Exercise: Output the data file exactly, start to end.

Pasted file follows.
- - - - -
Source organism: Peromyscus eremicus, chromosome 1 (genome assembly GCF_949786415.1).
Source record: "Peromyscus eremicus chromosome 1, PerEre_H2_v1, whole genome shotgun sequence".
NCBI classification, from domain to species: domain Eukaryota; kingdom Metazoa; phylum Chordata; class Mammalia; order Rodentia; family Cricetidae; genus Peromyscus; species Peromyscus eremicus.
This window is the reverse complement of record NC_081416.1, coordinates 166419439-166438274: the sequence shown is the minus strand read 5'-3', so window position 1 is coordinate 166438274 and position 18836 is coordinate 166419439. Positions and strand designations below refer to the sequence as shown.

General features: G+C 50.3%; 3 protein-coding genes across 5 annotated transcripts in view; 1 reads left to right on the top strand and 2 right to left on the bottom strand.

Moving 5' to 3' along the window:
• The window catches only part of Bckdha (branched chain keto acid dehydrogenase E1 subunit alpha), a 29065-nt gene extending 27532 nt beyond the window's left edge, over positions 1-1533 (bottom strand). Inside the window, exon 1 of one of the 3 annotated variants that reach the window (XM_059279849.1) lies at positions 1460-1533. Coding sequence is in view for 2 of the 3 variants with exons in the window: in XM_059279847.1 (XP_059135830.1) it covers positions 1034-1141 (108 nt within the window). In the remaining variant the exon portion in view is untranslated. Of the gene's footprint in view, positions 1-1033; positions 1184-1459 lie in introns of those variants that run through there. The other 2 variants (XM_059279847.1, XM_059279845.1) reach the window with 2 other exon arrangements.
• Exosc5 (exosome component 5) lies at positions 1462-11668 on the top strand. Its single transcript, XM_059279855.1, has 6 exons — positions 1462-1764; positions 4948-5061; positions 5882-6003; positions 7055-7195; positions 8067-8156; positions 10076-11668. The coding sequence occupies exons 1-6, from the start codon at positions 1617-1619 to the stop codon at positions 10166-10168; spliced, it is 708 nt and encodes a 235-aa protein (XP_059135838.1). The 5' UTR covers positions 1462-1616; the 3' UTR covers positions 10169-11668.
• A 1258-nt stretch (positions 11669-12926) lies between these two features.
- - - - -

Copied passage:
Source organism: Peromyscus eremicus, chromosome 1 (genome assembly GCF_949786415.1).
Source record: "Peromyscus eremicus chromosome 1, PerEre_H2_v1, whole genome shotgun sequence".
NCBI classification, from domain to species: domain Eukaryota; kingdom Metazoa; phylum Chordata; class Mammalia; order Rodentia; family Cricetidae; genus Peromyscus; species Peromyscus eremicus.
This window is the reverse complement of record NC_081416.1, coordinates 166419439-166438274: the sequence shown is the minus strand read 5'-3', so window position 1 is coordinate 166438274 and position 18836 is coordinate 166419439. Positions and strand designations below refer to the sequence as shown.

General features: G+C 50.3%; 3 protein-coding genes across 5 annotated transcripts in view; 1 reads left to right on the top strand and 2 right to left on the bottom strand.

Moving 5' to 3' along the window:
• The window catches only part of Bckdha (branched chain keto acid dehydrogenase E1 subunit alpha), a 29065-nt gene extending 27532 nt beyond the window's left edge, over positions 1-1533 (bottom strand). Inside the window, exon 1 of one of the 3 annotated variants that reach the window (XM_059279849.1) lies at positions 1460-1533. Coding sequence is in view for 2 of the 3 variants with exons in the window: in XM_059279847.1 (XP_059135830.1) it covers positions 1034-1141 (108 nt within the window). In the remaining variant the exon portion in view is untranslated. Of the gene's footprint in view, positions 1-1033; positions 1184-1459 lie in introns of those variants that run through there. The other 2 variants (XM_059279847.1, XM_059279845.1) reach the window with 2 other exon arrangements.
• Exosc5 (exosome component 5) lies at positions 1462-11668 on the top strand. Its single transcript, XM_059279855.1, has 6 exons — positions 1462-1764; positions 4948-5061; positions 5882-6003; positions 7055-7195; positions 8067-8156; positions 10076-11668. The coding sequence occupies exons 1-6, from the start codon at positions 1617-1619 to the stop codon at positions 10166-10168; spliced, it is 708 nt and encodes a 235-aa protein (XP_059135838.1). The 5' UTR covers positions 1462-1616; the 3' UTR covers positions 10169-11668.
• A 1258-nt stretch (positions 11669-12926) lies between these two features.